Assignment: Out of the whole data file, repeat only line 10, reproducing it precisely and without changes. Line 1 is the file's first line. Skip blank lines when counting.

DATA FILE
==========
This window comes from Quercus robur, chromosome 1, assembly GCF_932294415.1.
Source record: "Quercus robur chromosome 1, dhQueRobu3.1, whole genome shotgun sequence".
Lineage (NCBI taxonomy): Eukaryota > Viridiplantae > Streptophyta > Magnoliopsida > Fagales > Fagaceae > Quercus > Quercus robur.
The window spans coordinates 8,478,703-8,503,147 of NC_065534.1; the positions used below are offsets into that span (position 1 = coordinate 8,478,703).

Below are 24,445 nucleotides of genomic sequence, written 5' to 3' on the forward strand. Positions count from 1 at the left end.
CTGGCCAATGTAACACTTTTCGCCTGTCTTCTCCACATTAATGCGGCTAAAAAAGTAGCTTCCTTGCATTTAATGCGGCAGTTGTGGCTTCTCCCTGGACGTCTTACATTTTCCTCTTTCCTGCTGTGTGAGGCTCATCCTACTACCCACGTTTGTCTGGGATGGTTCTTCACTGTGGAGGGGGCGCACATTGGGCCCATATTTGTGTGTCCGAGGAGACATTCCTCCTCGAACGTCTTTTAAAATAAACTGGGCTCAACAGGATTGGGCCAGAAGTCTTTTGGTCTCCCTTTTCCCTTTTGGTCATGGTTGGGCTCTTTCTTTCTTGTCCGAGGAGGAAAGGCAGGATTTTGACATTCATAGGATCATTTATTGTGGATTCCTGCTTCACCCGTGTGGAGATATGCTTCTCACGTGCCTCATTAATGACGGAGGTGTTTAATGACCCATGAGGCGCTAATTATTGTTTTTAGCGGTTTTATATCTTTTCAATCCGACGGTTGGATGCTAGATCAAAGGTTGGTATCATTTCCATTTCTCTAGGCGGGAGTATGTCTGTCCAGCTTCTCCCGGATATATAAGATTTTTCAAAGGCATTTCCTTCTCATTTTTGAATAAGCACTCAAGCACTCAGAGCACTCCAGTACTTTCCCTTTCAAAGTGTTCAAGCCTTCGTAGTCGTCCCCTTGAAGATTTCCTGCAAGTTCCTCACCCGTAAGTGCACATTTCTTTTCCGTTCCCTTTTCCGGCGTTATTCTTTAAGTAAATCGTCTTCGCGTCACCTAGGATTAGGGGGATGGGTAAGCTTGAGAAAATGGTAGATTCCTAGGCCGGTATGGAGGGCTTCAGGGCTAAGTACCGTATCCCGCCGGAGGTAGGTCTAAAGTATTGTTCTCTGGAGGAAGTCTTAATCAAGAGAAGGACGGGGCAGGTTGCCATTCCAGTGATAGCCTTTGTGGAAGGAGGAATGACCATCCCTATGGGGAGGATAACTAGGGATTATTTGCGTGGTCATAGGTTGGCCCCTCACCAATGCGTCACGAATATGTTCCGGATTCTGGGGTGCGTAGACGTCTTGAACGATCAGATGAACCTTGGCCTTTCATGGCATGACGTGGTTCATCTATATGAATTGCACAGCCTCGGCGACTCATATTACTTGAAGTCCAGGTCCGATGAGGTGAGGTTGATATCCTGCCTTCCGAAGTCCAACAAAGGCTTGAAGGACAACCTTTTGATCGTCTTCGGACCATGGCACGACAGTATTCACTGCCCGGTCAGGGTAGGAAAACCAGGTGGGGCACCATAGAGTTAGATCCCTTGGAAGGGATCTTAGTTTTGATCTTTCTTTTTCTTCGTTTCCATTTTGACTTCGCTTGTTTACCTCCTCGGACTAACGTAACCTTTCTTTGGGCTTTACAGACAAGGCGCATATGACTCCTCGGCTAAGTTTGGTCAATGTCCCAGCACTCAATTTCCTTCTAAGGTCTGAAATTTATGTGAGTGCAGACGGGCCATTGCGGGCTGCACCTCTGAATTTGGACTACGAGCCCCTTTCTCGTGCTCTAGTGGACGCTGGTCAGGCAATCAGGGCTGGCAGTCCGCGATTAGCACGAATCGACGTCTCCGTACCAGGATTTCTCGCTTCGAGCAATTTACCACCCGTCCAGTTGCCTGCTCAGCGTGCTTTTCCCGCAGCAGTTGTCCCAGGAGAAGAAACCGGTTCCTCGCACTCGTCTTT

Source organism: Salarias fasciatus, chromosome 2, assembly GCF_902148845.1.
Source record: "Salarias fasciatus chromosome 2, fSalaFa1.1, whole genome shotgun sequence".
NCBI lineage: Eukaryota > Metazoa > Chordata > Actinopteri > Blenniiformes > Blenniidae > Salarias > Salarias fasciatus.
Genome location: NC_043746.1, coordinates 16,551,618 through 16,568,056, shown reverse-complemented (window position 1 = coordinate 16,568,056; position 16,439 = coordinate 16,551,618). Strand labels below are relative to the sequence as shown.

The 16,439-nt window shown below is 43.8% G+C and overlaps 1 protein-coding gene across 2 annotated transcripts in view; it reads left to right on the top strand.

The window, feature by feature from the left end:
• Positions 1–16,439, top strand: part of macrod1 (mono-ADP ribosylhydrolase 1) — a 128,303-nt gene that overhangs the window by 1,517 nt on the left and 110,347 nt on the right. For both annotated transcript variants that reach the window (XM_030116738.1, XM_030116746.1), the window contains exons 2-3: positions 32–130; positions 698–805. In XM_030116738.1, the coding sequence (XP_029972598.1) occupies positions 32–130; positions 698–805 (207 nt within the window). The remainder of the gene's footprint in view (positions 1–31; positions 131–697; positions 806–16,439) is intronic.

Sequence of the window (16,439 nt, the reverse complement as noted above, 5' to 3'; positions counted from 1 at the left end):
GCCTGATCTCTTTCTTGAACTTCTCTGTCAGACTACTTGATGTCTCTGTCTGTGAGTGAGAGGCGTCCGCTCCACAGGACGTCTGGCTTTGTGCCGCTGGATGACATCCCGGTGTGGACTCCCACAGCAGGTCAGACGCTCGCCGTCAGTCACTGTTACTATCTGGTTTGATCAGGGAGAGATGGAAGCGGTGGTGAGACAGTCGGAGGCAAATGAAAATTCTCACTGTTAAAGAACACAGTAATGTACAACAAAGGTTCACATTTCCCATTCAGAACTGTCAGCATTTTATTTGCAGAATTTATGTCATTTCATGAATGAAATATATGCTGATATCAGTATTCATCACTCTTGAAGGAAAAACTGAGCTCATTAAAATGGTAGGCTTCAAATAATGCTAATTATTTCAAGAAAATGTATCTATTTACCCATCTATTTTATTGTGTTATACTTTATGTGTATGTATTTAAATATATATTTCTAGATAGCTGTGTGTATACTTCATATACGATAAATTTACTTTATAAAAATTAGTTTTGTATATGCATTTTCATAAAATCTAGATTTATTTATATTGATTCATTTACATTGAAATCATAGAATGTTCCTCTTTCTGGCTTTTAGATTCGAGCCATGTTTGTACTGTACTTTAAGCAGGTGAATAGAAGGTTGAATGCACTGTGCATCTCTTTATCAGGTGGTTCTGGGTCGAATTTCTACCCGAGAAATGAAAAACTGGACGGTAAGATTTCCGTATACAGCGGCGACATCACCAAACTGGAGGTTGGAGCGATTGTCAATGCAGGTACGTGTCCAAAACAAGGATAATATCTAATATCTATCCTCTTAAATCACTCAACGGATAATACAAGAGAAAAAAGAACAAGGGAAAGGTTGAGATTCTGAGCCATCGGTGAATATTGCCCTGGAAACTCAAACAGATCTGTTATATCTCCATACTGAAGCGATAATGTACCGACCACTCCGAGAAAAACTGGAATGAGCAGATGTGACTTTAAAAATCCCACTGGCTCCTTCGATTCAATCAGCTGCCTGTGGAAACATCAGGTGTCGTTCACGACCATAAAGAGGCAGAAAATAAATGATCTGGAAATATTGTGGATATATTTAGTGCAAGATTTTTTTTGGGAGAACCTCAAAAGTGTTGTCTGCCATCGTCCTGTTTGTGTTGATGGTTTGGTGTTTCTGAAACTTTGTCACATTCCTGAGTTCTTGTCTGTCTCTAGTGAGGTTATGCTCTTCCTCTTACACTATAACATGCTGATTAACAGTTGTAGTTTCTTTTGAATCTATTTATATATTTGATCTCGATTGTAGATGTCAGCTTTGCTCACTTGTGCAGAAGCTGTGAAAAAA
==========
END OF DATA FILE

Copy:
Genome location: NC_043746.1, coordinates 16,551,618 through 16,568,056, shown reverse-complemented (window position 1 = coordinate 16,568,056; position 16,439 = coordinate 16,551,618). Strand labels below are relative to the sequence as shown.